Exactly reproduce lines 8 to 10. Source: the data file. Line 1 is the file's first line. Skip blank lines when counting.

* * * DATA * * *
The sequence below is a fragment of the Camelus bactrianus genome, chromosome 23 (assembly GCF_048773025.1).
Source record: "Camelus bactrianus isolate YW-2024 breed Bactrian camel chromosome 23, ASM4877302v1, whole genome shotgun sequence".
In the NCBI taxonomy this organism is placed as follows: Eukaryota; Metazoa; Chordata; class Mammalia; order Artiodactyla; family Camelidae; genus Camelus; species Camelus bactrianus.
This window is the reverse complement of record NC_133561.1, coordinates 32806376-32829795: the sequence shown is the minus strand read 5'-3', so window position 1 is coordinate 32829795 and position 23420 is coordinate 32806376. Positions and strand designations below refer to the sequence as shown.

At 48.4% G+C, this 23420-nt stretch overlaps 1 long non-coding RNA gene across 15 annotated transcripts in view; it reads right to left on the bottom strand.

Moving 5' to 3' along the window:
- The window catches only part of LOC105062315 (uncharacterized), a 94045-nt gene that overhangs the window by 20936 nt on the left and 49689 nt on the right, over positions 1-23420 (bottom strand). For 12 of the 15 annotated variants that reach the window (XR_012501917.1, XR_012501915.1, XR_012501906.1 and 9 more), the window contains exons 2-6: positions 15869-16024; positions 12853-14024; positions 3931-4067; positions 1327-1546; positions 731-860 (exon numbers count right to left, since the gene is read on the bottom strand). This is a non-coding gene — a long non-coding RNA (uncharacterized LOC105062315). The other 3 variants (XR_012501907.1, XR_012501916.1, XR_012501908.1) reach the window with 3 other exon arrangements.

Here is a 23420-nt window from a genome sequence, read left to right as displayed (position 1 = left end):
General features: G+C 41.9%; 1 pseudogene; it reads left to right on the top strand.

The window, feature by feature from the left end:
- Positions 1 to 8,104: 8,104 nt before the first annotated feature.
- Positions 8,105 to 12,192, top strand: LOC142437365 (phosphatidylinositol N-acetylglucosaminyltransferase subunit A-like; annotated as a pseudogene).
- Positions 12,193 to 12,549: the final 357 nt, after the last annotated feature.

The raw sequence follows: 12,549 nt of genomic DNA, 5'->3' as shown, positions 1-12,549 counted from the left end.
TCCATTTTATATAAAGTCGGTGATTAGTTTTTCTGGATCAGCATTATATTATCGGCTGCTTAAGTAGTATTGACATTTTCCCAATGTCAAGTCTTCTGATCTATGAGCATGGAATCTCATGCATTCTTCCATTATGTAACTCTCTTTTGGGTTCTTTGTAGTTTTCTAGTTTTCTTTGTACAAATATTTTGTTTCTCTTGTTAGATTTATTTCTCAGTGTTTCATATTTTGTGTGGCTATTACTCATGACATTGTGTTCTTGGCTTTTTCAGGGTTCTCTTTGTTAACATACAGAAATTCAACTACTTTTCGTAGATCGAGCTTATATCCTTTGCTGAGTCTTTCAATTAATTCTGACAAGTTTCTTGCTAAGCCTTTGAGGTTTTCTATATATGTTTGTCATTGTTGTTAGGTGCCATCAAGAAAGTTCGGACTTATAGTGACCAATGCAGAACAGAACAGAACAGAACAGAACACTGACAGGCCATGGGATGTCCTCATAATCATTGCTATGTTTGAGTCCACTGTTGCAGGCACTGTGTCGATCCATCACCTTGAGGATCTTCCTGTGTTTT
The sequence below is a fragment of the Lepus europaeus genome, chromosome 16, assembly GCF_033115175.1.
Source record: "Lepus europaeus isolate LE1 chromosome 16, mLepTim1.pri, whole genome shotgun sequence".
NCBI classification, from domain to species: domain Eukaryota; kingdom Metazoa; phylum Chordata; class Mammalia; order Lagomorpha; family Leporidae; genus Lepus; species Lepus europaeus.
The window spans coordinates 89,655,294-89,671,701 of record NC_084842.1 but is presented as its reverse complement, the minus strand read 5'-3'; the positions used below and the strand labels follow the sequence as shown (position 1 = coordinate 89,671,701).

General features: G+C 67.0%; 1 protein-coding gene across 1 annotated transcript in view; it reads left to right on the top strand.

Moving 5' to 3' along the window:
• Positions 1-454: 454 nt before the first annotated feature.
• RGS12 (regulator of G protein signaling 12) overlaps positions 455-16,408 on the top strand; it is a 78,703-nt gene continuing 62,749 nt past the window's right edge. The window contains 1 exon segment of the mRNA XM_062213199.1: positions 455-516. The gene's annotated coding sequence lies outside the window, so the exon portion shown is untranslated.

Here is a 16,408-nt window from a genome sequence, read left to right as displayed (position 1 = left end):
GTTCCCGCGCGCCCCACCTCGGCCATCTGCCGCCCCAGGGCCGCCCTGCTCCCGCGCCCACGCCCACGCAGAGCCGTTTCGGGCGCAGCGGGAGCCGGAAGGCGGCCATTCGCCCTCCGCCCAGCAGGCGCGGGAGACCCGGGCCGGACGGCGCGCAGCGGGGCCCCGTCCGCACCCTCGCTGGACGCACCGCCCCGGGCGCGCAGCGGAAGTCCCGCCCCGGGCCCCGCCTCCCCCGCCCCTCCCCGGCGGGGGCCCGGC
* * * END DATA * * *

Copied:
Here is a 23420-nt window from a genome sequence, read left to right as displayed (position 1 = left end):
General features: G+C 41.9%; 1 pseudogene; it reads left to right on the top strand.

The window, feature by feature from the left end: